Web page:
This racism and xenophobia are atrocious on their own — refugee crisis or not — and speak volumes about the state of democratic culture in these countries a full quarter-century after communism’s demise. In the early 1990s, one might have forgiven illiberal attitudes that formed under dictatorships. Democratic political culture isn’t something that became reality the day the walls fell: There was violence against Roma and students from the developing world, and even saber rattling between Hungary and Romania. But after more than a decade with Hungary in the EU, we might have expected that some of these communist-era hangovers should have mellowed and disappeared.

Indeed, why such hardheartedness, especially when the numbers involved don’t seem to warrant it? The Czech Republic has received fewer than 1,000 asylum requests this year; Slovakia has agreed to take only a few hundred. According to Jan Culik, senior lecturer in Czech studies at the University of Glasgow, “[B]oth countries are still in the grip of anti-refugee hysteria, which is irresponsibly fed by the media and politicians.” “Refugees,” he wrote in a recent article, “are depicted as a dangerous, threatening, foreign force that will destroy central European countries.”

It might be worth reminding the Poles that the waves of their compatriots who fled Prussian, Russian, and Habsburg rule in the 19th and early 20th centuries (most heading to the United States) included both those fleeing persecution and others looking for a better life. Post-World War II emigration, when Poland’s borders were shifted to the west, resulted in the mass displacement and forced resettlement of approximately 8 million people of Polish, Ukrainian, Belarusian, and German origin. During communist rule, many tens of thousands more found sanctuary in foreign countries under asylum laws. And in 2004, the country’s EU accession triggered one of the largest emigration flows in Poland’s postwar history; Poland became among the EU’s largest exporters of labor — mostly to the United Kingdom and Ireland. The Poles boast that their diaspora includes several million people from Melbourne to Texas. So why shouldn’t Poland now return some of the kindness shown to it?

The Hungarians, Slovaks, and Czechs also have benefited enormously over the years from countries welcoming them when they were at their lowest. In the aftermath of the Soviet-suppressed 1956 uprising, 200,000 Hungarian enemies of the regime found new homes abroad. Some 50,000 Czechoslovakians left the country after the communist coup in 1948, while more than 40,000 fled after the Prague Spring was crushed in 1968.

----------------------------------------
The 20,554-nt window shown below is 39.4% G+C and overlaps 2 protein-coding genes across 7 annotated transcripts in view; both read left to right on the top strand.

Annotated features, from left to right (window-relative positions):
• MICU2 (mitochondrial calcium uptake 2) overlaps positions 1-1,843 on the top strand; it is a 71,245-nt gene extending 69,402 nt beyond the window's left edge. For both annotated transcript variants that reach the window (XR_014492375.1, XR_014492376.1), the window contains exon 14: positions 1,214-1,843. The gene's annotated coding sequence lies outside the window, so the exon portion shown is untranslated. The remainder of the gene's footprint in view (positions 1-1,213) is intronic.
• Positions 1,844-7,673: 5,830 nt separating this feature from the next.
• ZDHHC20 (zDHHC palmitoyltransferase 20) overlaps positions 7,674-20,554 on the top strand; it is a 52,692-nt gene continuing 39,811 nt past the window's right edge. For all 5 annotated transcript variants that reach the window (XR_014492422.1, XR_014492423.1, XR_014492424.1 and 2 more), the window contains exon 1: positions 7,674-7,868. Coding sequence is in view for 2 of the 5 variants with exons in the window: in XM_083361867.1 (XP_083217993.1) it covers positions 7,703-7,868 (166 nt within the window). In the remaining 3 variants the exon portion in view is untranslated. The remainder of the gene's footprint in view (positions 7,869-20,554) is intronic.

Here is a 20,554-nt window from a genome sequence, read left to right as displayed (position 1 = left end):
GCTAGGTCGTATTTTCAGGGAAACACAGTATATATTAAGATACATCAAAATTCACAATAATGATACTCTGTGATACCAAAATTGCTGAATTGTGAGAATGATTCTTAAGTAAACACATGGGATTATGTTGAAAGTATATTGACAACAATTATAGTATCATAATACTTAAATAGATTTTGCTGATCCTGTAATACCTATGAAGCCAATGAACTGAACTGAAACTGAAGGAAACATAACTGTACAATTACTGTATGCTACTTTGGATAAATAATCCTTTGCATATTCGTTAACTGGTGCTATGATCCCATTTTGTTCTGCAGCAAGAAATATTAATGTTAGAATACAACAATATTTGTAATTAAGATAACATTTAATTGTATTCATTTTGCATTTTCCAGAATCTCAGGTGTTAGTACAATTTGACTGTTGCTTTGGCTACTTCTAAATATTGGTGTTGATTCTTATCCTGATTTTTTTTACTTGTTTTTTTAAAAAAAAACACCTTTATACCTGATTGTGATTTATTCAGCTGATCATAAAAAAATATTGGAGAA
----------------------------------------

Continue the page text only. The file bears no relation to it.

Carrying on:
Counterintuitive as it may be, the periods of emigration and the tragedies that triggered them may be part of the reason that the Central Europeans feel entitled to refuse refugees from elsewhere. There is a prevailing attitude in the region that these countries have suffered enough at the hands of history — that they are small, poor nations that have gotten the short end of the stick so many times that they’re still entitled to think of themselves as victims. Now, just when they’re getting back on their feet, they feel they should be able to look out for themselves.

Given the fraught atmosphere in Central Europe at the moment, it would in fact be a grave mistake for the EU to force these countries to accept unwanted refugees. This would put the newcomers themselves in danger. If reluctant governments, as outspoken as they’ve been, are muscled into it, there’d be a green light for right-wingers and populists to abuse the new arrivals. There’d be shelters burned down within a week, just as happened in eastern Germany in the early 1990s. (Refugee shelters still burn in Germany today, but anti-foreigner sentiment remains on the margins of public opinion, not smack in the center.)

But there could be voluntary quotas for all of the EU’s 28 countries: higher than those currently proposed, with provisions for EU aid for countries with lower-than-average GDPs that take in refugees. The money would enable the leaderships of these countries to put a positive spin on accommodating those in need. There shouldn’t be penalties attached to noncompliance — but the lack of empathy shouldn’t be forgotten when it comes time that these nay-sayers are in need, either.

And so, unexpectedly, the EU has yet another task on its long list: preparing the post-communist European nations for the responsibility of providing safe refuge for political refugees in desperate straits. It seems tolerance and civic values in these countries are less advanced than we assumed. Illiberal values, it seems, have been passed from one generation to the next, and it will take more than the arrival of tens of thousands in need of compassion and succor to change this sad state of affairs.

AFP/Getty Images

Paul Hockenos is a Berlin-based journalist. His recent book is Berlin Calling: A Story of Anarchy, Music, the Wall and the Birth of the New Berlin (The New Press).